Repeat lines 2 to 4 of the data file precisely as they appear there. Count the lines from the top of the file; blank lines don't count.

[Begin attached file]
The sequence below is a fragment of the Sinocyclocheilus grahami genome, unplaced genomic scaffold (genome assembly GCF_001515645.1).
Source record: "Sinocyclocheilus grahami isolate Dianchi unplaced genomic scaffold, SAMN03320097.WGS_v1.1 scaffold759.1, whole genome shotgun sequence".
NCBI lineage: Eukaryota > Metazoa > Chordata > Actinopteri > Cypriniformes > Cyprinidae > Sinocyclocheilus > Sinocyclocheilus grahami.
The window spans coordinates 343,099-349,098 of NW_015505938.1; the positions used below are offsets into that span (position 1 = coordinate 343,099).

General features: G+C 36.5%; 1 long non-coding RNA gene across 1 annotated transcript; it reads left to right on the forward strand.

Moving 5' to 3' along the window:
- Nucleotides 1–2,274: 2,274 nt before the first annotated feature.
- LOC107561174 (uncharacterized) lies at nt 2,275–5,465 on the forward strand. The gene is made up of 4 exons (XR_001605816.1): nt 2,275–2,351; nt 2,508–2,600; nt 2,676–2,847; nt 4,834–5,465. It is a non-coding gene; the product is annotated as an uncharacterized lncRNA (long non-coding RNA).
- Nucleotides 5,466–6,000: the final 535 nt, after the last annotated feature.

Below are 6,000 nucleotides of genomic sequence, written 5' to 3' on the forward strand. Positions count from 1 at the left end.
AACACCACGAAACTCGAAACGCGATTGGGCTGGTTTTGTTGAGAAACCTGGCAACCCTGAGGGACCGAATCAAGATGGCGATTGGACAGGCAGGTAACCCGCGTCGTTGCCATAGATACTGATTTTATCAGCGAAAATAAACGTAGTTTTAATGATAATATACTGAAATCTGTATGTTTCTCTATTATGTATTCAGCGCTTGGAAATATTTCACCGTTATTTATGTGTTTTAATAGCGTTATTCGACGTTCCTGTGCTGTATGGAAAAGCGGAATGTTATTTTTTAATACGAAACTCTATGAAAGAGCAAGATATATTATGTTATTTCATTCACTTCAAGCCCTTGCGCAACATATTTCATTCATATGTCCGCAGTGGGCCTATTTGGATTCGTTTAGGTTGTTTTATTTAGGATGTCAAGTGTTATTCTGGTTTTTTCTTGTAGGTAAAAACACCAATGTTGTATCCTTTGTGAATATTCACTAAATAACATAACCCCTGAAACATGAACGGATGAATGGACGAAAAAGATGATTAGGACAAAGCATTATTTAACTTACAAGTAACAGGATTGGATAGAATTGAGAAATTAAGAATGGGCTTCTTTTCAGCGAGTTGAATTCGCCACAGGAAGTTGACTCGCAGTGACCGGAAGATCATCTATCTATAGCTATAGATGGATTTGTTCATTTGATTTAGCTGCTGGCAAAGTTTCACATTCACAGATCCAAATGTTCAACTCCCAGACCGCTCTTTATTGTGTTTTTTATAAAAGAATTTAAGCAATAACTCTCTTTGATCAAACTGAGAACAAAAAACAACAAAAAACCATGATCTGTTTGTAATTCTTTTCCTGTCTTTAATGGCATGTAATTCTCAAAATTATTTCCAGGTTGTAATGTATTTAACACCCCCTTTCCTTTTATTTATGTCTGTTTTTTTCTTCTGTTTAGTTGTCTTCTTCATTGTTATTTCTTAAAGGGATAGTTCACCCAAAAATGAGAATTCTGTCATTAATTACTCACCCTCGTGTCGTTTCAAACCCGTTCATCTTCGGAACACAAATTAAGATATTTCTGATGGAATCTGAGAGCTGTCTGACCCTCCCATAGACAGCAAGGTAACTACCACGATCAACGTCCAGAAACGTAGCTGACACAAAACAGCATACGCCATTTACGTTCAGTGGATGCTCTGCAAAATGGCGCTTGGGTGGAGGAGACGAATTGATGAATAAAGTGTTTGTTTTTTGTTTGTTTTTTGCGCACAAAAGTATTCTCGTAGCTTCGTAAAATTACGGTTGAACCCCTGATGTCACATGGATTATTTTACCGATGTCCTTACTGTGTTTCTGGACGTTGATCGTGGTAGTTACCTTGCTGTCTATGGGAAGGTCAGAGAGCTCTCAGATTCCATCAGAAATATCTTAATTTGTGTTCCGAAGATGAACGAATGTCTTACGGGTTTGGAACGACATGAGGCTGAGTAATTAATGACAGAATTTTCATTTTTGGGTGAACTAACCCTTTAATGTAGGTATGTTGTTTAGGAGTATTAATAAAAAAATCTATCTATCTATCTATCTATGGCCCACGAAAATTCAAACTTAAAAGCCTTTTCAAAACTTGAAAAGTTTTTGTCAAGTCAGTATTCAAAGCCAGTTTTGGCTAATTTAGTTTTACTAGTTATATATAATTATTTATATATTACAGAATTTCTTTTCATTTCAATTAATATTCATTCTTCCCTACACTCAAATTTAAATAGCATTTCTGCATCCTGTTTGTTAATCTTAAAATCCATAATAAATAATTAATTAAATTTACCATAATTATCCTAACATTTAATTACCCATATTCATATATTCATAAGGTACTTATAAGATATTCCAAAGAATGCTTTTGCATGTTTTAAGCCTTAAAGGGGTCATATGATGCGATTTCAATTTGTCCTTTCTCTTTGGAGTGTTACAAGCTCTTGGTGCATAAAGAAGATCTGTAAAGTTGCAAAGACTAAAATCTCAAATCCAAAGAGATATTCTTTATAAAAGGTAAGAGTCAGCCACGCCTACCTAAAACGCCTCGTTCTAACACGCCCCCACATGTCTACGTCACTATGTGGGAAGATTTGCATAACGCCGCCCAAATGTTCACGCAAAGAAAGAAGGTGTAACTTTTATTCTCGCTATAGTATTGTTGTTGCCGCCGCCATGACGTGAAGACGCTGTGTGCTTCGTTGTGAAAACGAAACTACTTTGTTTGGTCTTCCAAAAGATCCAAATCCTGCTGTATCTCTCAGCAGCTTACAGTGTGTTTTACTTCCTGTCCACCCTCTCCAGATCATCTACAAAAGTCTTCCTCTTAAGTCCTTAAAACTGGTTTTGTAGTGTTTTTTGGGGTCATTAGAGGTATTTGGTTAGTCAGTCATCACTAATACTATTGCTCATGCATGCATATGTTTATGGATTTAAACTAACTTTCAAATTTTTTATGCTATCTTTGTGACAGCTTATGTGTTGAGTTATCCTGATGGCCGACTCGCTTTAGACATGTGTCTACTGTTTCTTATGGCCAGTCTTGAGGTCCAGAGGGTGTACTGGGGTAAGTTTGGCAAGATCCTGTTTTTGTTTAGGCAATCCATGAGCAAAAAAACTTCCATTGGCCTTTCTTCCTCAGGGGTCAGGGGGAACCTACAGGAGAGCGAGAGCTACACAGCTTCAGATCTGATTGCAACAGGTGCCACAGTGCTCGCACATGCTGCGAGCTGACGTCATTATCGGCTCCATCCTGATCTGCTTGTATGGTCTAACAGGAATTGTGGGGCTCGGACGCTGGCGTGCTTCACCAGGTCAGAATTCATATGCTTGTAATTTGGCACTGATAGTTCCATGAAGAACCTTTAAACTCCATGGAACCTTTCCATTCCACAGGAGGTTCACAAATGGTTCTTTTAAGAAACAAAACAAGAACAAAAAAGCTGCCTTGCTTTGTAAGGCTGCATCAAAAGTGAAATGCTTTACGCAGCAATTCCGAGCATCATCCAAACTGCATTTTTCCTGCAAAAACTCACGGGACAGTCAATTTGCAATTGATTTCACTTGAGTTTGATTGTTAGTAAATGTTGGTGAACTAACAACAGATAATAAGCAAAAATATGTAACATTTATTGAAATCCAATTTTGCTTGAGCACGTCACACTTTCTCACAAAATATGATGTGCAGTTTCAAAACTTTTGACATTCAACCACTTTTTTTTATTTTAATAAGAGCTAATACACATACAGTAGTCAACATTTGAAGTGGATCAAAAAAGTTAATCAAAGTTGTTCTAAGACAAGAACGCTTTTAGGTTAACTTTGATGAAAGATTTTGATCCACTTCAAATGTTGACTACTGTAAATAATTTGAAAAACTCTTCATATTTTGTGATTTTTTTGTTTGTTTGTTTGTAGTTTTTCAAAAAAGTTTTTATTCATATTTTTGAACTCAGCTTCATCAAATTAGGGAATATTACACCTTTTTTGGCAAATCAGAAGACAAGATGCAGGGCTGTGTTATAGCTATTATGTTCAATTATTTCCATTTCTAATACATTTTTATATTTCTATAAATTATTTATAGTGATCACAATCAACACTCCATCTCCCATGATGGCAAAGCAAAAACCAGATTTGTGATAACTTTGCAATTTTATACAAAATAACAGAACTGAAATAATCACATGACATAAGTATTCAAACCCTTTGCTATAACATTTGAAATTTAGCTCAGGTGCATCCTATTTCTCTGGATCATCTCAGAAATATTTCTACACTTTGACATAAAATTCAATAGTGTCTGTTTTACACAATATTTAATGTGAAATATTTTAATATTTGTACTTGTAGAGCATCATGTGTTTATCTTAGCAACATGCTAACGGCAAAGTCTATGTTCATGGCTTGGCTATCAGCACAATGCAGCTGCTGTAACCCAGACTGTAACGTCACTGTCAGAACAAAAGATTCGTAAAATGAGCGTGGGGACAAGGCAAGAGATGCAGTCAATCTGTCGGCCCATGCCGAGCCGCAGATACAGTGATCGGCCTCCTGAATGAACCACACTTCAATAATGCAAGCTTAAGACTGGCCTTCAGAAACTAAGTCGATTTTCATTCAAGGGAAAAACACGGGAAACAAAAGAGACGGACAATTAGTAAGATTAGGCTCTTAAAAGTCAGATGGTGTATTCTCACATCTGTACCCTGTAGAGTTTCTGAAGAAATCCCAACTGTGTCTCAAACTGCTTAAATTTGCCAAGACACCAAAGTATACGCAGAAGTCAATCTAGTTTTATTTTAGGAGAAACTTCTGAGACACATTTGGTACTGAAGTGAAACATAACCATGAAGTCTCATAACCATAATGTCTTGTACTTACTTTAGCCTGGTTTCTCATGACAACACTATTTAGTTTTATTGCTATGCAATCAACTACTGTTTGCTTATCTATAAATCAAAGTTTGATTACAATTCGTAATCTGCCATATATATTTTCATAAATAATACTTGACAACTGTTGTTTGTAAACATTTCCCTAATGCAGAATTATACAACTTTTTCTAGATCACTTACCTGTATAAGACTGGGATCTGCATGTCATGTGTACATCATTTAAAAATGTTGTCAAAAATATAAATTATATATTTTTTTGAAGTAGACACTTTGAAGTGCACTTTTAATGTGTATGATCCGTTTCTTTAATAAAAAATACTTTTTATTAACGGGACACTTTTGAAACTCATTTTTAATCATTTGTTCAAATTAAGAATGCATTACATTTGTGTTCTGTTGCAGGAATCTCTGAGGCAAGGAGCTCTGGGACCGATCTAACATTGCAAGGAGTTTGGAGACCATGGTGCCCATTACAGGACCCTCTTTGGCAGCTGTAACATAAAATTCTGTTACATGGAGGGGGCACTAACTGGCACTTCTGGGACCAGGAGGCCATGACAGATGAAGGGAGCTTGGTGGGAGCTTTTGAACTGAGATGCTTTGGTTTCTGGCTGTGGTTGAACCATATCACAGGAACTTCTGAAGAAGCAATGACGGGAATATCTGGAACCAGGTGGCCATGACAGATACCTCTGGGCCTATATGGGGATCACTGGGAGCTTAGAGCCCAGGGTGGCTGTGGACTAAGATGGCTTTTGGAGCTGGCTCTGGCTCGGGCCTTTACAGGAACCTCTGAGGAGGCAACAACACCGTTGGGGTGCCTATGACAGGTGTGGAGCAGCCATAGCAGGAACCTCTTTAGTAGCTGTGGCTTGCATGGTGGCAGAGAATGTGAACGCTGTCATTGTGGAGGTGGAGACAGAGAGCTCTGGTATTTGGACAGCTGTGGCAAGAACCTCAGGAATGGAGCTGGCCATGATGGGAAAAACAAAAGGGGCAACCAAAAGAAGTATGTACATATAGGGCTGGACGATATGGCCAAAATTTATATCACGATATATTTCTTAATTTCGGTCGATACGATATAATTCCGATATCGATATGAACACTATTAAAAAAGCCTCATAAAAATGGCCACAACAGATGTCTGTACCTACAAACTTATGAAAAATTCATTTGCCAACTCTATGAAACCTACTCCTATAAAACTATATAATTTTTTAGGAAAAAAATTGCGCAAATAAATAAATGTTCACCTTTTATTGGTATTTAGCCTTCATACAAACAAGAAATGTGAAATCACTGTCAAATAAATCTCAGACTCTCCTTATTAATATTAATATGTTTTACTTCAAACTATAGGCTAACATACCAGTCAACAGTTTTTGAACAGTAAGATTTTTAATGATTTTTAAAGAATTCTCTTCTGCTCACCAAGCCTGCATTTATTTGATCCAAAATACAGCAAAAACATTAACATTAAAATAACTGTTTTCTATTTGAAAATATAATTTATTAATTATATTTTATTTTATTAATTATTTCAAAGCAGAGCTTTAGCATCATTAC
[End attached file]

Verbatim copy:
Source record: "Sinocyclocheilus grahami isolate Dianchi unplaced genomic scaffold, SAMN03320097.WGS_v1.1 scaffold759.1, whole genome shotgun sequence".
NCBI lineage: Eukaryota > Metazoa > Chordata > Actinopteri > Cypriniformes > Cyprinidae > Sinocyclocheilus > Sinocyclocheilus grahami.
The window spans coordinates 343,099-349,098 of NW_015505938.1; the positions used below are offsets into that span (position 1 = coordinate 343,099).